forthgforth# Making use of the return stack in the fibsum example in Forth

While learning `gforth`

I have implemented the *Fibonacci* sequence in a few forms.

Below are some implementations of the *fibsum* definition, which sums up all the *Fibonacci* values up to a certain rank.

In other words the *Fibonacci* sequence being:
0 1 1 2 3 5 8 13 21 34 55 89

*fibsum* will produce:
0 1 2 4 7 12 20 33 54 88 ....

Here is my first implementation of *fibsum*

```
variable fbsum
: fibsum ( u -- u.sum ) { p } 0 1 \ Fibonacci-Sum.
\ This sums the first u values of the Fibonacci sequence.
0 fbsum !
p 0= if drop dup else 1 fbsum ! endif
p 1 u+do
over over +
dup fbsum +!
rot drop
loop
2drop fbsum ? ;
```

Here is the second implementation

```
variable fbsum
: fibsum2x ( u -- u.sum ) { p } 0 1 \ Fibonacci recursive (1)
p dup 1 > if
dup 1- recurse swap
2 - recurse +
nip nip
else
p 1 = if 1 fbsum +! endif \ Here p matches the argument to the top call!
nip nip
endif ;
: fibsum2 ( u -- u.sum ) \ Fibonacci-Sum.
\ This sums the first u values of the Fibonacci sequence.
{ m }
0 fbsum !
m 1+ 1 u+do
i fibsum2x drop
loop
fbsum ? ;
```

And this is the third implementation

```
variable fbsum
: fibsum3x ( u -- u.sum ) { p } 0 1 \ Fibonacci recursive (2)
p dup 1 > if
dup 1- recurse swap
2 - recurse +
nip nip
else
\ p 1 = if 1 fbsum +! endif \ Here p matches the argument to the top call!
nip nip
endif ;
: fibsum3 ( u -- u.sum ) \ Fibonacci-Sum.
\ This sums the first u values of the Fibonacci sequence.
{ m }
0 fbsum !
m 1+ 1 u+do
i fibsum3x
fbsum +!
loop
fbsum ? ;
```

As one can see I am not making use of the return stack in my code. In fact I tried but failed. So here comes my question.

How can I modify the code above and make a correct use of the return stack ?

Solution

A few notes.

Gforth is an implementation for the Forth programming language. Implementations for Forth are also known as Forth systems. It's better to learn Forth in general (using Gforth, or another Forth system) than the Gforth system particularities. For example, use

`{: :}`

to declare local variables, instead of`{ }`

.Usually, if you use variables, whether they are static or local (temporary), you have less need for the return stack to rearrange arguments. Therefore, to demonstrate the use of the return stack, we will eliminate variables.

The return stack is just an additional stack available with known limitations for a Forth program. The return stack cannot be used to pass arguments into a definition, or return them from a definition.

To correctly pose the problem on the Fibonacci sequence, we should describe it more carefully to show **what indexing** is used. From the recurrence relation:

```
fib(0) = 0
fib(1) = 1
fib(n) = fib(n-2) + fib(n-1)
```

it's obvious that we start from `0`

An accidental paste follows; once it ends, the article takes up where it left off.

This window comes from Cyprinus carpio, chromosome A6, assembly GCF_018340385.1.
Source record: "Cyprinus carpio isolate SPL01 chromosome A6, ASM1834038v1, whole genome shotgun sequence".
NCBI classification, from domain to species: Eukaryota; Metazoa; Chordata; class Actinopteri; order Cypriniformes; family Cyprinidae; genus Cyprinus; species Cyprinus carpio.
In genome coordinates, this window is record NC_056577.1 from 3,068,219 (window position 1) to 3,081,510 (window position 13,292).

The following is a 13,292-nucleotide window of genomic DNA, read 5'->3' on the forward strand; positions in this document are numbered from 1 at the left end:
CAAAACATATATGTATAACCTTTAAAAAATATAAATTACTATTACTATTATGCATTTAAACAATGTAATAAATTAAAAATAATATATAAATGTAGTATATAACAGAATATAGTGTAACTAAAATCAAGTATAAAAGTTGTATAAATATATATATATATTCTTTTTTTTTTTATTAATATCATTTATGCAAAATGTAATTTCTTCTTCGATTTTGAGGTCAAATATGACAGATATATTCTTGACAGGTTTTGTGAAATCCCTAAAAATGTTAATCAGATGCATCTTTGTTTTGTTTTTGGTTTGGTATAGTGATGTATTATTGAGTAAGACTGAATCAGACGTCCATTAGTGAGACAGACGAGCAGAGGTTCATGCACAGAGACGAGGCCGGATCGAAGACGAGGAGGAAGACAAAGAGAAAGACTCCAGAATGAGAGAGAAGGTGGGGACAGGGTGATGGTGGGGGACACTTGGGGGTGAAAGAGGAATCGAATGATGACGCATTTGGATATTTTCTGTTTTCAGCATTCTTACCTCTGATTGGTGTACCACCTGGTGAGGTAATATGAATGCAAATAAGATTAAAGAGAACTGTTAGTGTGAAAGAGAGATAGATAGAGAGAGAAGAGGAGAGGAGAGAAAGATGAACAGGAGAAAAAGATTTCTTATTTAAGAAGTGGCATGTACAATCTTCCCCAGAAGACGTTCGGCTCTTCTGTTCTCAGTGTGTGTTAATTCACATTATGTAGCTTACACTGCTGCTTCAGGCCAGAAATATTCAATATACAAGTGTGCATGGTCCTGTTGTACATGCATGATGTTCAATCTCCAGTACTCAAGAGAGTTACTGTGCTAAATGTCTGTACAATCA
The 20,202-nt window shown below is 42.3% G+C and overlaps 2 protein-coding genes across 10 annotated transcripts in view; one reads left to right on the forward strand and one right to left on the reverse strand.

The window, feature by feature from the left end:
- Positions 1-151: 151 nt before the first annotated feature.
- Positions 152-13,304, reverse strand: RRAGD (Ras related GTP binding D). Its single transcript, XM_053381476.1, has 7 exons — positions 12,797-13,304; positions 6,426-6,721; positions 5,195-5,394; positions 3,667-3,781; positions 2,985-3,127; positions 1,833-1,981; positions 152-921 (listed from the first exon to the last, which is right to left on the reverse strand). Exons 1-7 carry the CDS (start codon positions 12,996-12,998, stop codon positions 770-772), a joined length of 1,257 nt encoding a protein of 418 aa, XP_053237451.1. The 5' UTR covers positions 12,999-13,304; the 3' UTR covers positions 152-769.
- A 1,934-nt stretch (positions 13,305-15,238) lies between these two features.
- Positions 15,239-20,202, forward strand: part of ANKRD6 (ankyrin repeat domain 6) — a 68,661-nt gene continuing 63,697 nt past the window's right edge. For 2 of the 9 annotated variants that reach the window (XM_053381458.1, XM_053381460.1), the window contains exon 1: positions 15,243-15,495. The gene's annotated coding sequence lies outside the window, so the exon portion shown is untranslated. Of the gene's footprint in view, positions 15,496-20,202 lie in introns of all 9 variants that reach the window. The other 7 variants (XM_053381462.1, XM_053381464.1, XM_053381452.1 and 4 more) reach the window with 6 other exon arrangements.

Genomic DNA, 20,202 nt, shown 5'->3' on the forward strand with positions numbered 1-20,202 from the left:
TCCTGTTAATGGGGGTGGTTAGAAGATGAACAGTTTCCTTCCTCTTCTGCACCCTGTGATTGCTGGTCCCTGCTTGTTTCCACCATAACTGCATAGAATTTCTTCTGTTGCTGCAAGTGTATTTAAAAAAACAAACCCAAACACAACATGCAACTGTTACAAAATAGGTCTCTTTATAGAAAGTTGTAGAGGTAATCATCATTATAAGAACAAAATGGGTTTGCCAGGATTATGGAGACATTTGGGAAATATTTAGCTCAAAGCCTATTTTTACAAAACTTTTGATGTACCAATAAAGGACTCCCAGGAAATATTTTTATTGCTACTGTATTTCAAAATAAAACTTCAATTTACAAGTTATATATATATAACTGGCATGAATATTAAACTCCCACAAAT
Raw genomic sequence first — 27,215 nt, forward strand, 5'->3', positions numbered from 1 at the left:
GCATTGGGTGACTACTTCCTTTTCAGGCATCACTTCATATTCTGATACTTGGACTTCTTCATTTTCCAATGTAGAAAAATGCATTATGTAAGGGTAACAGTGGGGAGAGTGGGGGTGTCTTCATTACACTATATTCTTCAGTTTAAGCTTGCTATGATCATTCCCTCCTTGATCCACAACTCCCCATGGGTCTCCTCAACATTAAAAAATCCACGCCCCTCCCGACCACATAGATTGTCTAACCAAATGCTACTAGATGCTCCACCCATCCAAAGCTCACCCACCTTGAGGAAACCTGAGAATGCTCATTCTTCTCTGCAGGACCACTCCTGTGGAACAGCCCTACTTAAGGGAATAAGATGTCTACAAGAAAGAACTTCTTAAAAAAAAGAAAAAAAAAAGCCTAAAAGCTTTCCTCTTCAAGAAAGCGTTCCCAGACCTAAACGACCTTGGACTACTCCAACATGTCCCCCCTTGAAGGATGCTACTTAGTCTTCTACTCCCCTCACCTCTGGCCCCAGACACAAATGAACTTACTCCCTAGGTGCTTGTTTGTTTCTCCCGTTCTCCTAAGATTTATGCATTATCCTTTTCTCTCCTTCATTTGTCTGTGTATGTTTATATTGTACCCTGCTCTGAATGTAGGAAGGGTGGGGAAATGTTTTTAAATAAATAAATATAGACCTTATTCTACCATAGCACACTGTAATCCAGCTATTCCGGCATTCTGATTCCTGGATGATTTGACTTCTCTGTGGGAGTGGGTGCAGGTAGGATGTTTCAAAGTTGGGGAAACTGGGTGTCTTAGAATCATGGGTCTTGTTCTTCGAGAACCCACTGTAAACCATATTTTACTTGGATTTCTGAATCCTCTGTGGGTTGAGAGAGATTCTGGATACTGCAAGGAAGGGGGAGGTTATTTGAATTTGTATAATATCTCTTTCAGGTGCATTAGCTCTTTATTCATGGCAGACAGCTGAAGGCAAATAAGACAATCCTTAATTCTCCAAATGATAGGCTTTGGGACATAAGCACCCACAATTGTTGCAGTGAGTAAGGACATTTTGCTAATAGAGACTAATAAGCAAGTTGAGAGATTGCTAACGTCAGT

.

Just for reference, the word `fib`

can be *inefficiently* implemented from this recurrence relation like this:

```
: fib ( u.index -- u.value )
dup 2 u< if exit then
dup 2 - recurse swap 1 - recurse +
;
```

So, the sum of the Fibonacci sequence elements up to a certain rank means the sum of elements up to the certain index, starting from `0`

. And the recurrence relation for `fibsum()`

is following:

```
fibsum(0) = 0
fibsum(n) = fibsum(n-1) + fib(n)
```

Let's define the test cases for the word `fibsum`

from the very beginning:

```
t{ 0 fibsum -> 0 }t
t{ 1 fibsum -> 1 }t
t{ 2 fibsum -> 2 }t
t{ 3 fibsum -> 4 }t
t{ 4 fibsum -> 7 }t
t{ 6 fibsum -> 20 }t
```

In the Gforth distribution, the words `t{ -> }t`

are defined in test/ttester.fs, include this file to run the above tests.

From the recurrence relation for `fibsum()`

we can get the following recursive implementation for the word `fibsum`

:

```
: fibsum ( u.index -- u.sum )
dup 0= if exit then
dup 1- recurse swap fib +
;
```

And an iterative implementation is even shorter (but slightly more complicated):

```
: fibsum ( u.index -- u.sum )
0 swap 1+ 0 do i fib + loop
;
```

These implementations are simple, but they perform **a lot of excessive computation**.

An efficient way is to calculate both the value and the sum on each step.
The idea is that we define the word `fibsum-next ( u1 u2 u.sum2 -- u2 u3 u.sum3 )`

, that calculates the next value and next sum from the previous value and previous sum; actually, to calculate the next value, we should use two previous values: `u3=u1+u2`

, `u.sum3=u3+u.sum2`

.

The test cases:

```
t{ 0 0 0 fibsum-next -> 0 0 0 }t
t{ 0 0 1 fibsum-next -> 0 0 1 }t
t{ 0 1 1 fibsum-next -> 1 1 2 }t
t{ 1 1 2 fibsum-next -> 1 2 4 }t
t{ 1 2 4 fibsum-next -> 2 3 7 }t
```

NB: this word returns the correct values *recurrently* starting from the index 2 only, i.e., staring from the input `( 0 1 1 )`

.

An implementation without using the return stack:

```
: fibsum-next ( u1 u2 u.sum2 -- u2 u3 u.sum3 )
-rot tuck + rot over +
;
```

And the variant with using the return stack (finally!):

```
: fibsum-next ( u1 u2 u.sum2 -- u2 u3 u.sum3 )
>r tuck + dup r> +
;
```

In this case the use of the return stack does not make code shorter, but can be easier to implement, and more efficient.

As a beginner, you'll probably want to write more stack diagrams, like this:

```
: fibsum-next ( u1 u2 u.sum2 -- u2 u3 u.sum3 )
>r ( u1 u2 ) ( R: u.sum2 )
tuck ( u2 u1 u2 )
+ ( u2 u3 )
dup ( u2 u3 u3 )
r> ( u2 u3 u3 u.sum2 ) ( R: )
+ ( u2 u3 u.sum3 )
;
```

In the implementation for `fibsum`

we should correctly prepare the initial arguments for `fibsum-next`

and run the loop:

```
: fibsum ( u.index -- u.sum )
dup 2 u< if exit then
1- >r 0 1 1 r> 0 do fibsum-next loop nip nip
;
```

In this case, it's difficult to rearrange the arguments without an additional stack or variables. And we just used the return stack.

Well, we can use the word `roll`

, but it's usually very inefficient.

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